Following on Kent’s reflections about how to approach Barth’s work, I’ve found myself interested to post on something from Barth’s treatment of divine omnipresence. The discussion of omnipresence in Church Dogmatics is intriguing in its own right (even where one disagrees with Barth) and exhibits the dialectical tack with which, as Kent mentioned, Barth often operates. However, it’s the way in which Barth’s notion of Christ as the focal point, or ‘basis and constituent centre’, of God’s ‘special presence’ might meet current talk of an ‘incarnational’ view of the church and its mission that has caught my eye.
In Barth’s discussion of the difference between God’s presence in Christ and God’s presence among his people, Barth remarks that, since in the Son God personally takes upon himself the human nature of Christ, this union is qualitatively different from our adoption.
But God is himself this man Jesus Christ, very God and very man, both of them unconfused and unmixed, but also unseparated and undivided, in the one person of this Messiah and Saviour. This is what cannot be said about any other creature, even any prophet of apostle. Jesus Christ alone is very God and very man. And it is on the basis of this unio, but clearly differentiated from it, that there is an adoptio (CD II/1, p. 486).
Well, I am not nearly as far in my Patristic reading as I had hoped to be at this point, but I am making progress. I wanted to provide some brief thoughts about Mary, since I am reading more about her than normal! What I find interesting about Mariology is that it tends to blossom with time. Once the virgin birth began to be read in terms of purity, it seems, there was a tendency for that purity to overflow as far as the church would let it. But as I think a bit more about the virgin birth, it seems to me that Cyril of Alexandria, building upon Athanasius’ Christology, had the right resources to talk about this in a different, and, in my mind, more fruitful way. The virgin birth, it seems possible, is meant to highlight the singular personhood of the Son of God. Gregory of Nazianzus is helpful here: Continue reading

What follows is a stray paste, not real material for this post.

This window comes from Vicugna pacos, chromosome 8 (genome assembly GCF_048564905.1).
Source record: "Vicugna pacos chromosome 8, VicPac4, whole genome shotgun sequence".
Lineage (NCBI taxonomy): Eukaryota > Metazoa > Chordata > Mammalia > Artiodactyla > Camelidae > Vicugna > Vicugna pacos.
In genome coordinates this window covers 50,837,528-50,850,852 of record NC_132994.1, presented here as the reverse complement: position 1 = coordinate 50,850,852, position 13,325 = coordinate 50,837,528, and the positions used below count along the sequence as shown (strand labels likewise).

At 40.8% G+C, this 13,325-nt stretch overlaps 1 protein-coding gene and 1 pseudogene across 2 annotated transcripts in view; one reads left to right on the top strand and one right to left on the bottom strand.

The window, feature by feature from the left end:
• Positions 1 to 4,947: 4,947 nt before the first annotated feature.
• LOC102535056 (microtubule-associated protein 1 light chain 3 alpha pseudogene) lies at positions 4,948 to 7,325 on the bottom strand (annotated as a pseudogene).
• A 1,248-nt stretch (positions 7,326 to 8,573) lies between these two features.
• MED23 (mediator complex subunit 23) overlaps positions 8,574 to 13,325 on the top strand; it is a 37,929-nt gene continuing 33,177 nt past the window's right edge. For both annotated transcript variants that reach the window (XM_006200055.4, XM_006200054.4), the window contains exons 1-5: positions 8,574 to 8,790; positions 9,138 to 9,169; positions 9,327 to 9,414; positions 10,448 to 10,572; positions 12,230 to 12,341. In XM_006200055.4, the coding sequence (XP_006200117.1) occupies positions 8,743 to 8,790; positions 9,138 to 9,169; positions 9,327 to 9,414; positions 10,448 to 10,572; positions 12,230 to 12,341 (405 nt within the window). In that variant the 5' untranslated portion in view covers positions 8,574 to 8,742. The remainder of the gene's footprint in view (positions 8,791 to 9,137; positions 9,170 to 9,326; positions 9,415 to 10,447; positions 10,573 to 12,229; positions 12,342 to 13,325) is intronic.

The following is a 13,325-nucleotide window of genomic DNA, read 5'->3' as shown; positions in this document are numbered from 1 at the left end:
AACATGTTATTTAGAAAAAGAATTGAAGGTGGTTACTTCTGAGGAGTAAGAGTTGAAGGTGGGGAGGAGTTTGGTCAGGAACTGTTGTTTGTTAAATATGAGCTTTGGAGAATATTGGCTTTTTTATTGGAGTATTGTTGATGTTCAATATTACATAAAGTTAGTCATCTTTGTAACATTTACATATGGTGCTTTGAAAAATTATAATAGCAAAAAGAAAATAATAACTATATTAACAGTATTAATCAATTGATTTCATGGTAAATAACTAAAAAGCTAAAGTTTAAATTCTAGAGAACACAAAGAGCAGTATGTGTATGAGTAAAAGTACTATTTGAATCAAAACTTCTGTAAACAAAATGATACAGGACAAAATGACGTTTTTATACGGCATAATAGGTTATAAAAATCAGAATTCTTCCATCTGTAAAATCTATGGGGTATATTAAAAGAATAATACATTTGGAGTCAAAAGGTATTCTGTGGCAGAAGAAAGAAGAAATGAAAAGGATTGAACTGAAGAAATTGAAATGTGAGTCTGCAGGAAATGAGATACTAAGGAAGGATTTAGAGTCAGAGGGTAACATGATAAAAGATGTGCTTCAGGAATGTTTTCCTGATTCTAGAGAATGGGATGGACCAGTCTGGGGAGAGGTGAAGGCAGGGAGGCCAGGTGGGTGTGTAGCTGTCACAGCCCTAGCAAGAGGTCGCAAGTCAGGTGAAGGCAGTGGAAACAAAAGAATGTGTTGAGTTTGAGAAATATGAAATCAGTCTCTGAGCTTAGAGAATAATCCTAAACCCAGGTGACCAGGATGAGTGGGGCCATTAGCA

Having given a summary of Graham Cole’s God the Peacemaker: How Atonement Brings Shalom (InterVarsity Press, 2009), I’ll offer some reflections and another invitation to more interaction on a few of its themes and lines of argument.
On the whole, I think the book could serve as a reasonable introduction to the mosaic of biblical teaching on the atonement. At the same time, I felt that, given the measure of specificity granted to the volumes of the New Studies in Biblical Theology series, it would have been good in some places to slow down and go for depth over breadth. For example, chapter eight broaches a dizzying number of dimensions of the Christian life but could have concentrated on those more closely tied to living in light of the cross.